Pashmina (First Second, October 2017): Growing up in India, Pashmina shawls are all too familiar to us. They were passed from one generation to next, and revered by everyone. They truly did have a history of their own. Nidhi Chanani’s stunning illustrations in Pashmina tell the story of an Indian-American girl who struggles to fit in at high school, and then discovers more about her family's history with the help of her mother's magical pashmina. Another novel we’re anxiously awaiting!

RELATED: See more Middle Grade books


You Bring the Distant Near (Farrar, Straus and Giroux, September, 2017): We can’t wait to get hold of award-winning author Mitali Perkins' latest book! For any immigrant family, the difference in perspectives across generations are all too familiar - grandparents are usually in lands far away, parents bridging the gap, and children exploring their dual identity growing up in America.This story with women protagonists explores immigrant culture evolve over generations as it adapts, assimilates and also hold its own.

That Thing We Call A Heart (HarperTeen, May, 2017): The title -  a lovely translation of  a mellifluous Urdu phrase - is enough to make us swoon. A romance between a young girl, Shabnam Qureshi, and a young boy, Jamie, a tense relationship with a former best friend, Farah, and a reconnection to her family through her father’s Urdu poetry, Sheba Karim’s contemporary humorous book is sure to interest many young adult readers.

When Dimple Met Rishi (Simon Pulse, May, 2017): First off, what a stunning book cover! We love that it has an Indian-American teen front and center (also coffee!). A fun lighthearted read about the perspectives of two Indian-American teens whose parents have arranged for them to be married. We read the first three chapters of the book, and can’t wait to read the rest!

RELATED: See our favorite 2016 Kids Lit/YA here

Saints and Misfits (Salaam Reads, June, 2017): This book deals with angsts and issues troubling a young Arab Indian-American hijabi teenager. Does this boy called Jeremy think she’s cool enough? Could she or will she date him? This book also touches on the struggles a teenager faces in terms of living by the expectations of her family and community vs. doing what she wants to do - something all teenagers can relate to!

A Crown of Wishes (St. Martin’s Griffin, March, 2017): This book would provide a perfect escape in these troubled times. We look forward to curling up on a couch and travelling to a fantasy world far away with Gauri, the princess of Bharata. Roshni Chokshi’s fun fantasy tales are a sheer pleasure to read.

RELATED: See more Young Adult books


Not Yet/Abhi Nahin! (Tulika Books, January 2017): As parents, we’re all too familiar with the bedtime struggles. Children are somehow never tired to go to bed, yet collapse in five minutes once they are tucked in! In this book, author Nandana Dev Sen captures exactly those struggles in a fun verse. Also be available in Bengali, Gujarati, Marathi, Telugu, Tamil, Kannada and Malayalam.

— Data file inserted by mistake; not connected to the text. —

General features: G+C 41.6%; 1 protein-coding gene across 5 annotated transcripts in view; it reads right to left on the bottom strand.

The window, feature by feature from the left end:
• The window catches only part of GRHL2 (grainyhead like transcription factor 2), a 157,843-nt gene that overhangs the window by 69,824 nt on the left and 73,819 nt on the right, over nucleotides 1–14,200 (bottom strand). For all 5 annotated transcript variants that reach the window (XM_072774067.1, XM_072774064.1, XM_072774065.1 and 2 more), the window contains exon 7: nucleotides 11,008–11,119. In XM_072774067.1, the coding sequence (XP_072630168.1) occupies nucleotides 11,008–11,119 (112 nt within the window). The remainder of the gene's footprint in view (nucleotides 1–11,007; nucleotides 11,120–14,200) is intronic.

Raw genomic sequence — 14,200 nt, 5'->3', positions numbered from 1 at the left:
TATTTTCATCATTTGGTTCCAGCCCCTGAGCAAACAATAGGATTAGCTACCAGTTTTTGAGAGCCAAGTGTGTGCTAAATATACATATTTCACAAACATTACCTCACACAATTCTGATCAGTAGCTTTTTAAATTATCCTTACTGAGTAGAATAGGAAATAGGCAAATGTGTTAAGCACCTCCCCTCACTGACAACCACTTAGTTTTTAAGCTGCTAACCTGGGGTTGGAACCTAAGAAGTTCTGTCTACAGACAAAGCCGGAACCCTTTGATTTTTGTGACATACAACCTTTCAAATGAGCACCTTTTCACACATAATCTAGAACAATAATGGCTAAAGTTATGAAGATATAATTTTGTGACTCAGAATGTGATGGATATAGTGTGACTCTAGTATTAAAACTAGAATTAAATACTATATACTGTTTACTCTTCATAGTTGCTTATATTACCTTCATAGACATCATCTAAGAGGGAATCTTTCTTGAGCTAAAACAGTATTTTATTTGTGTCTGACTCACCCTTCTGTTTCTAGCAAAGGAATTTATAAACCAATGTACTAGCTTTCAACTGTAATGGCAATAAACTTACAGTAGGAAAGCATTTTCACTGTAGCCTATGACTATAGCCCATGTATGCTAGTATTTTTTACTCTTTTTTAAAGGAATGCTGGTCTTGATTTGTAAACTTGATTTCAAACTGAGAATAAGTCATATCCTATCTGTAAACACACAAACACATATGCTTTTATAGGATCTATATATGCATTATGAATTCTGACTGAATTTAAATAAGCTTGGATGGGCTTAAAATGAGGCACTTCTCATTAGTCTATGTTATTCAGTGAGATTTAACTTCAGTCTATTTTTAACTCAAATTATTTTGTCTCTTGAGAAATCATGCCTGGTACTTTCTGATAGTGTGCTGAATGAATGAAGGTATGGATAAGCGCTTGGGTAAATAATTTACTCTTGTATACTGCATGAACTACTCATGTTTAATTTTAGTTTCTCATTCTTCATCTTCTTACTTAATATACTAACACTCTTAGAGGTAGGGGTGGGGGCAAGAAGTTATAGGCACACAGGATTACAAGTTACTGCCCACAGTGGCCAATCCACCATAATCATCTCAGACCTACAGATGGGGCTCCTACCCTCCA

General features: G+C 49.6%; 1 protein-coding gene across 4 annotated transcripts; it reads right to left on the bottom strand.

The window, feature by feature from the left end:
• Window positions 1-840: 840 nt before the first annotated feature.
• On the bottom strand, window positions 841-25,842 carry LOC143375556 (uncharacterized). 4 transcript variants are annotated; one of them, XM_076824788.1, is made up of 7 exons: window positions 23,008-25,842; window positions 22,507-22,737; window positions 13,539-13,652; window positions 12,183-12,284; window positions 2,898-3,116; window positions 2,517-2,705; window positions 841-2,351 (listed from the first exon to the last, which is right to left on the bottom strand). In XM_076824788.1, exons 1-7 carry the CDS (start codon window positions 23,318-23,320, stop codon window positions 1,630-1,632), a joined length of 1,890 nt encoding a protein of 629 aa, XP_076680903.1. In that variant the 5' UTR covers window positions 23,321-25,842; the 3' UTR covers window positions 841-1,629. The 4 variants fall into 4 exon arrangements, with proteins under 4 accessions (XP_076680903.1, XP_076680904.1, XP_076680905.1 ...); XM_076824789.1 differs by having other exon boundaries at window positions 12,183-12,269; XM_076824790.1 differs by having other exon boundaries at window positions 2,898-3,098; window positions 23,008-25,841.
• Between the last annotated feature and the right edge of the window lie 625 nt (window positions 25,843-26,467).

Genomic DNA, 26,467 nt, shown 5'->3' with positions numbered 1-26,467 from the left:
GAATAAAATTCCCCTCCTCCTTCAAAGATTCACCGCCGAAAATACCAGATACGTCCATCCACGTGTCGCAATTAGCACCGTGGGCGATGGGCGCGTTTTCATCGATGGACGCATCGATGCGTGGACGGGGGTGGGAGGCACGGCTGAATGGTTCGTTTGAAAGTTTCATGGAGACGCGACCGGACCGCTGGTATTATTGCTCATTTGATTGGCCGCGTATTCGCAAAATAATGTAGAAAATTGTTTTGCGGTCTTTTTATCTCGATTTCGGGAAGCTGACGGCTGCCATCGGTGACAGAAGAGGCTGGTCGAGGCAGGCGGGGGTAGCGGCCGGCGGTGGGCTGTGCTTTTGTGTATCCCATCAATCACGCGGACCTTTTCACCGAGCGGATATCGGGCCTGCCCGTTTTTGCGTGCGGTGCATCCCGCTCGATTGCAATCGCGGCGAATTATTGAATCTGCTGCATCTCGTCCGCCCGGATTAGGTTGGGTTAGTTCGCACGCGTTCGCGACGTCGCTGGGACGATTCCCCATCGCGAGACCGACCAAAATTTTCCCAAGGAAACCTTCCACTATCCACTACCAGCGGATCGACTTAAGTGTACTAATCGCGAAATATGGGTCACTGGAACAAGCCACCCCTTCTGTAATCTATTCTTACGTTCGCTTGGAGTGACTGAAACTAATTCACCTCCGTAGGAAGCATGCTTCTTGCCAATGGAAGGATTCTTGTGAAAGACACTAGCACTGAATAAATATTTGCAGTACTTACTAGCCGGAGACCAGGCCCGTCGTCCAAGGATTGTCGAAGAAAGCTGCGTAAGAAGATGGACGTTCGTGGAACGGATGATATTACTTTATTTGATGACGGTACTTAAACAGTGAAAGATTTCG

RELATED: See more bilingual English-Hindi books


Wanderlust (Yali Books, April, 2017): We’re always looking for ways to keep our children busy, and expose them to South Asia in simple ways. A coloring book which depicts the diversity and vastness of India from the churches of Goa to the Himalayan peaks seems like just the solution. Releasing just in time for the summer holidays!


In addition to all the above books, we also keep a lookout of books to add to our World Stories collection, which gives  children a window to the  world around them. Here are two new additions to our World Stories collection in 2017:

This is How We Do It (Chronicle Books, May, 2017): In this globalized world, children are often curious about the lives of children in other countries. This book provides exquisite details about the daily lives of seven kids from Italy, Japan, Iran, India, Peru, Uganda, and Russia. We applaud the extensive research and attention to detail by Matt Lamothe in creating this book.

Around the World in a Bathtub (Charlesbridge, June, 2017): Millions of children around the world take a bath every day. They always struggle to get in, but once they’re in, do they want to get out? Just a few minutes more is what we always hear! Learn about the bathing rituals of families around the world.

RELATED: See more World Stories

[Note at the time of writing this piece in January, 2017, we had not received information from many publishers in South Asia about their 2017 releases. We will update this post as we hear more information.]

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  • Deb on

    Oh! And don’t forget Karma Khullar’s Mustache by Kristi Wientge, out 2017!

  • Margarita Engle on

    I really look forward to reading these books!
    When you get ready for a 2018 list, I’ve co-authored with my Nepali son-in-law, a picture book about a stray dog during a festival in Kathmandu. (Haku Finds a Home, 2018, Lerner). We wrote it because we can’t find children’s picture books books about the Newari people of Kathmandu. Most of the books set in Nepal are usually in the Tibetan region.